Olive oil persists as one of the most delicious, nutritious and versatile culinary arts ingredients. Olive trees have a rich history with evidence of wild specimens dating back to the 12th millennium B.C. Cultivated olives appear to have come on the scene six millennia ago in Asia Minor but, nowadays, olive oil is found in cuisines from around the world and olive trees are farmed in North, Central and South America, the Middle East, Africa, China, Japan and Australia.
The fruit of the olive tree cannot be eaten directly from the tree in most cases, but must be processed first. Depending on the type of olive, region of locale, and local customs, the processing techniques vary, but generally include soaking the olives in a sodium or potassium hydroxide brine or repeatedly rinsing them in water.
Olive oil is held to international standards by the International Olive Council. To qualify as ordinary virgin olive oil, olives must be pressed without any process that would alter the resulting oil and must have less than 3.3 grams per 100 grams of oleic acid. Meanwhile, extra virgin olive oil, or EVOO, must contain less than 0.8 grams.
Chefs around the world are going to make sure that their favorite olive oils are held to these standards. A lawsuit filed in August 2010 by a California group including Bravo's Top Chef contestant David Martin aimed to hold olive oil distributors responsible for mislabeling cheaper and poorer quality oils as EVOO.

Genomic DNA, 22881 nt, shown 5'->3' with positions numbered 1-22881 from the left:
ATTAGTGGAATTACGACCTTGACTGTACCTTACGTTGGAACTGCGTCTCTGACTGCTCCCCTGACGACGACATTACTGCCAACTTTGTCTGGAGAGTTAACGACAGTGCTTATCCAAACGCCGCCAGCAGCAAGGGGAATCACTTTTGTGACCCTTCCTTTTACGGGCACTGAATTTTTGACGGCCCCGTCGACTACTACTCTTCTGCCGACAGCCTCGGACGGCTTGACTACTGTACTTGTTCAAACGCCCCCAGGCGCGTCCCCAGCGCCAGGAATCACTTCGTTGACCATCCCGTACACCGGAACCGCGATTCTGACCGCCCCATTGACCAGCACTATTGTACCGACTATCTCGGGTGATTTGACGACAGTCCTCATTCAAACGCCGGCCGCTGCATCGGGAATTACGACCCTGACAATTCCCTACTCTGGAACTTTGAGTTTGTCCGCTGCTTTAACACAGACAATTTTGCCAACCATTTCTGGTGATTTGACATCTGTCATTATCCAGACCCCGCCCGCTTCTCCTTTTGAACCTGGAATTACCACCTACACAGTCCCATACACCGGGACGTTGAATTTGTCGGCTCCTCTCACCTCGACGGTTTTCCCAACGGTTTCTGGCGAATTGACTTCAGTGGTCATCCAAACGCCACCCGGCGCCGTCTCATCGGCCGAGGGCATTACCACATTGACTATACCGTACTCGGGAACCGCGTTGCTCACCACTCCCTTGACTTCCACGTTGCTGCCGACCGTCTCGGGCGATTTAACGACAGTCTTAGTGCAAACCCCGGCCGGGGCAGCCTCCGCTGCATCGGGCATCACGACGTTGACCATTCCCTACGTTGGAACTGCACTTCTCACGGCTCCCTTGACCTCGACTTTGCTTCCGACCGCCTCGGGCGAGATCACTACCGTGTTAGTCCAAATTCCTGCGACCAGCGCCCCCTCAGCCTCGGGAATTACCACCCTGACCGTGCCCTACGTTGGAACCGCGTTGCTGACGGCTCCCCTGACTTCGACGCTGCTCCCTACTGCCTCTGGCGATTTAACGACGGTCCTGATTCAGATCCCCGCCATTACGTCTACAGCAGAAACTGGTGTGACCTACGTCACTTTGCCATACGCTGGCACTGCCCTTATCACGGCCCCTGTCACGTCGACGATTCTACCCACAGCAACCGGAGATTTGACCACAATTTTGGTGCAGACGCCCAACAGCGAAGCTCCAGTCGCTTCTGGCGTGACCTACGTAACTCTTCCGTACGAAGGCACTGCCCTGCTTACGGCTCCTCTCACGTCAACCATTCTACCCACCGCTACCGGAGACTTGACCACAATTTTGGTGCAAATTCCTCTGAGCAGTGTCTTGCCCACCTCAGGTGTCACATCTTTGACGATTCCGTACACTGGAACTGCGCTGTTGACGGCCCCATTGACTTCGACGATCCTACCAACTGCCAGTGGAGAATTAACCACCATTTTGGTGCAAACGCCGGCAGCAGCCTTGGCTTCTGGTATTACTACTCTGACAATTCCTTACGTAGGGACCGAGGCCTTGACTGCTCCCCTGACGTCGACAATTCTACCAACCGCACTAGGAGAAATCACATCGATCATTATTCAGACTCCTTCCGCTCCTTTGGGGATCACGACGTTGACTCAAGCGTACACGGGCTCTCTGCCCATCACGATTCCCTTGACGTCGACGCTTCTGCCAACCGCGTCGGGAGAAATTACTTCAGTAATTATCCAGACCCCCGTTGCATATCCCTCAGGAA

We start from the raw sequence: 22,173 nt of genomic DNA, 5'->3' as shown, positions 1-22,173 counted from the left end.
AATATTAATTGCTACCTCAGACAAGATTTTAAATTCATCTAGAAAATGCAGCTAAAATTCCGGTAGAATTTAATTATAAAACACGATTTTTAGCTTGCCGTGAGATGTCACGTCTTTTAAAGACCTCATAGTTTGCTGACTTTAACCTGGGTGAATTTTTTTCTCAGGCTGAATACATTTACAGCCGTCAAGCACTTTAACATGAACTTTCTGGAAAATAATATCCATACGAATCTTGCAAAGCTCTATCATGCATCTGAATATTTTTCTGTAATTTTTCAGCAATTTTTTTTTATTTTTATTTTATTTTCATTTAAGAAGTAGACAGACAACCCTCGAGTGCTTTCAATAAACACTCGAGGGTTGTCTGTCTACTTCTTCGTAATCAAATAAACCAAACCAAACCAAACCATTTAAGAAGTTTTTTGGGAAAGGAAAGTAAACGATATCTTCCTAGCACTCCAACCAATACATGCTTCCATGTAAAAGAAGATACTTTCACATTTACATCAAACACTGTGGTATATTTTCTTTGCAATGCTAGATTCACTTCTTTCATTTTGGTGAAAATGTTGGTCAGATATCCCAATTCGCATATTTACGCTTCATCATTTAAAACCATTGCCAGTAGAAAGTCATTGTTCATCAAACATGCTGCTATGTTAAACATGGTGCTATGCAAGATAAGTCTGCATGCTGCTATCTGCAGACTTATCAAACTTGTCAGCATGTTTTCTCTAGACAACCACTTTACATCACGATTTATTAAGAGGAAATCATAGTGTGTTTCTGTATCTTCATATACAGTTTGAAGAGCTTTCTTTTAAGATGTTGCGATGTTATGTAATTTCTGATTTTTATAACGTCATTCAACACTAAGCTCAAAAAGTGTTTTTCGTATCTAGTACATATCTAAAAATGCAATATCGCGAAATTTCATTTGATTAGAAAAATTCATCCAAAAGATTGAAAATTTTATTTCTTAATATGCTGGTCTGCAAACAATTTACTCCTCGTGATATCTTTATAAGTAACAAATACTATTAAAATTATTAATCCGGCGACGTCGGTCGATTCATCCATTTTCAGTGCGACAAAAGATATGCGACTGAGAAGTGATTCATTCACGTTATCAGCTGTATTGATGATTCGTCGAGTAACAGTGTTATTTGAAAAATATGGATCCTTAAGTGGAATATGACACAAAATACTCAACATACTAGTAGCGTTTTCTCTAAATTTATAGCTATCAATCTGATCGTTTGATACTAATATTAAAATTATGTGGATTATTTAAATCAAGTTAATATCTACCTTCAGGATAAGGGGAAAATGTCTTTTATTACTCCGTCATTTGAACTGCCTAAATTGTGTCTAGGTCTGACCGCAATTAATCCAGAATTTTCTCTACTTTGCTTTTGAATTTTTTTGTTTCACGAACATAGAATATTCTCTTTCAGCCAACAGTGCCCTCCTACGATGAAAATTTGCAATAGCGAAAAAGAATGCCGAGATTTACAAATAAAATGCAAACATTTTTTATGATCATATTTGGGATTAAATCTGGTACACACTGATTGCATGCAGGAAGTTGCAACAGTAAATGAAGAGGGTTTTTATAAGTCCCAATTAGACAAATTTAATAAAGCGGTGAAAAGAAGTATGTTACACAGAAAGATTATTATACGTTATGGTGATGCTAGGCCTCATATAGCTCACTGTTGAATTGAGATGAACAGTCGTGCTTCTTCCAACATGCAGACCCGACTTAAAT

Real EVOO has long been recognized for its healthful properties, with its antioxidants, monounsaturated fatty acids and lack of cholesterol and trans fats. Recent findings documented in the American Journal of Clinical Nutrition also demonstrate that consumption of olive oil may reduce the risk of coronary heart disease. Though it can be used for cooking, EVOO is the most aromatic, delicious and healthy when it is consumed raw.
Though most Americans associate olive oil with savory dishes, it can be found in sweet recipes such as lemon olive oil cake from FillipoBertolli.com or the olive oil and coconut brownies from The New York Times. To learn more about olive oil, check out classes available through culinary schools. There are schools that offer classes and seminars extolling the virtues of EVOO, and how to use it to cook and bake for increased flavor and health.